- Our personal views and concerns about any topic will not be of much help in a corporate setting, how well we follow the protocol of the company is what will matter here.
Since this is something the organization will layout, the principles vary from one another. Some generalized examples can be essayed as follows:
- Punctuality – No company will tolerate employees who aren’t punctual as regards to arriving at work, submitting our work, meeting deadlines, etc. We cannot enter and leave as we wish, we need to comply to the rules. This is one quality that can be included as a personal ethic too, and people who follow this in their personal lives will find it convenient to follow at the workplace too.
- Time Management – Do not whine if we are assigned extra work, time management is crucial for rising up the corporate ladder. Learn the art of managing work in less time, and we will be a shining example for your colleagues. Our capability will be determined by the quality of work, not the quantity. Before calling it a day, plan for the next day. Learn efficient time management techniques.
- No Gossip – This is an important rule that all must follow. Our workplace is not a place (they too have rules against gossiping, by the way) to gossip, especially about our boss or colleagues or even ex-colleagues. If we are caught doing the same, it will reflect very badly on our personality. None of our past goodwill will be taken into account, we will immediately be branded as a gossip-monger or a maverick who can’t keep his/her mouth shut. Learn to communicate appropriately and effectively, one small mistake can take us down the drain, and if we work in a highly regulated organization, we might as well be cleaning out our desk.
- Safeguard Company Privacy – Some companies even ask their prospective employees to sign a legal document preventing them from discussing work outside the company premises. So, preferably, maintain this policy, do not discuss our projects or contracts (unless we are meant to discuss them at meetings or social gatherings) outside the office, and if we do, make sure we have prior permission and do not reveal too much in any case. This rule is even more stringent with lawyers and psychiatrists since they are not supposed to discuss or divulge any details about their clients.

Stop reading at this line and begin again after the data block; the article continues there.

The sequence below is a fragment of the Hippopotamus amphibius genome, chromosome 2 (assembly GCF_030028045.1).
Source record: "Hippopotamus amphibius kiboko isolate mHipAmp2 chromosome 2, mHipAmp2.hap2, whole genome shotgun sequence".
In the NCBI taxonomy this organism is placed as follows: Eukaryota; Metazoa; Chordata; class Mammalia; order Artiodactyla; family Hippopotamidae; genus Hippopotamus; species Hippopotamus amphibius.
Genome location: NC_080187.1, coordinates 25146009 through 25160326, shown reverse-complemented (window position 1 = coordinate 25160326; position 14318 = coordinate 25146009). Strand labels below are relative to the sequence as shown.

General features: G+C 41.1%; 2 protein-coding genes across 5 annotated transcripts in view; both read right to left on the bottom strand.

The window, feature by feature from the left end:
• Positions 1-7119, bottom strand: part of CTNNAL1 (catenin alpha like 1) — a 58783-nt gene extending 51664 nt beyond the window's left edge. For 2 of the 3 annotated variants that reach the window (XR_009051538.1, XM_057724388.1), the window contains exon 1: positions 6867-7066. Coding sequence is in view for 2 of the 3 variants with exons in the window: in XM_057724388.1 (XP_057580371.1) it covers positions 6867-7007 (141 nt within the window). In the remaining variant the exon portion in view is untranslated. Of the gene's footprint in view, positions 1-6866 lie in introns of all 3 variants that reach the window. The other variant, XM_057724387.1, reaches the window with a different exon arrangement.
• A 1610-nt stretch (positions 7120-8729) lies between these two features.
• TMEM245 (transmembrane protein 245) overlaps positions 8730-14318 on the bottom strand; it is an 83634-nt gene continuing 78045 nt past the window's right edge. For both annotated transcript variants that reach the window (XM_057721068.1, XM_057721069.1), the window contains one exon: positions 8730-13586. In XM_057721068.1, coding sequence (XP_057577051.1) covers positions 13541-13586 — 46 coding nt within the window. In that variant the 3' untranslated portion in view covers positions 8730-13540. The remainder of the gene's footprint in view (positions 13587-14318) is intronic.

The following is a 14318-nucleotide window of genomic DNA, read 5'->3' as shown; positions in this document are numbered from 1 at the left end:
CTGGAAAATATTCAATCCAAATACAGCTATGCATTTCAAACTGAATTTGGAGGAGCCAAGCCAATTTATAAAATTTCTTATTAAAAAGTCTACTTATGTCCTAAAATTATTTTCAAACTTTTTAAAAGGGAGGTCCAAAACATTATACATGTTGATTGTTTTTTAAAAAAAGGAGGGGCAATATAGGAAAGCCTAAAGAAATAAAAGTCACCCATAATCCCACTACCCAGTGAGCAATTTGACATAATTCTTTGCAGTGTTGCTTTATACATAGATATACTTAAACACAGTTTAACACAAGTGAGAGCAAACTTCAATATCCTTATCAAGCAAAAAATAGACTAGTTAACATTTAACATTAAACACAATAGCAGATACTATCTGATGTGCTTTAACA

The biggest difference between personal and professional codes of conduct is perhaps the strictness with which people conform to them. The values that we define for our self are up to us to be followed or not to be followed. However, those defined in a company or by a profession must be followed by us, since the breach of these principles or rules may harm our reputation and status. But if we do not adhere to our personal ethics, it might hardly make a difference, depending on the circumstances. Even then, we must keep in mind that violation of our own rules may harm others around us.
Now when our personal ethic and our professional ethic are in harmony we might want to say there’s no difference between them. But when our personal ethic differs from the ethics of our chosen profession, that’s when things start to get interesting. Some difference is helpful to both, as everyone sharpens their moral perception. Professional codes of ethics and judgments in discipline cases are not written in stone. But in the case of the more fundamental types of difference where we feel personally that we have no choice but to disagree, we have to remember that our profession was a choice. If we are a pacifist we shouldn’t choose a military career. If we find some things unforgivable we shouldn’t choose to be a priest. Nor should we choose to be a lawyer if we can’t set our personal beliefs aside to defend people who’ve committed horrible crimes. Or a doctor if we don’t want to treat people whose moral beliefs, religion, gender, race or behavior differ from our own. So to sum up, there’s not just one kind of difference between personal and professional ethics, but two kinds, one that is helpful, and another that is not. But in the end, they should have a completely different orientation. The personal ethic is all about us, and the professional ethic is supposed to be only about those our profession serves.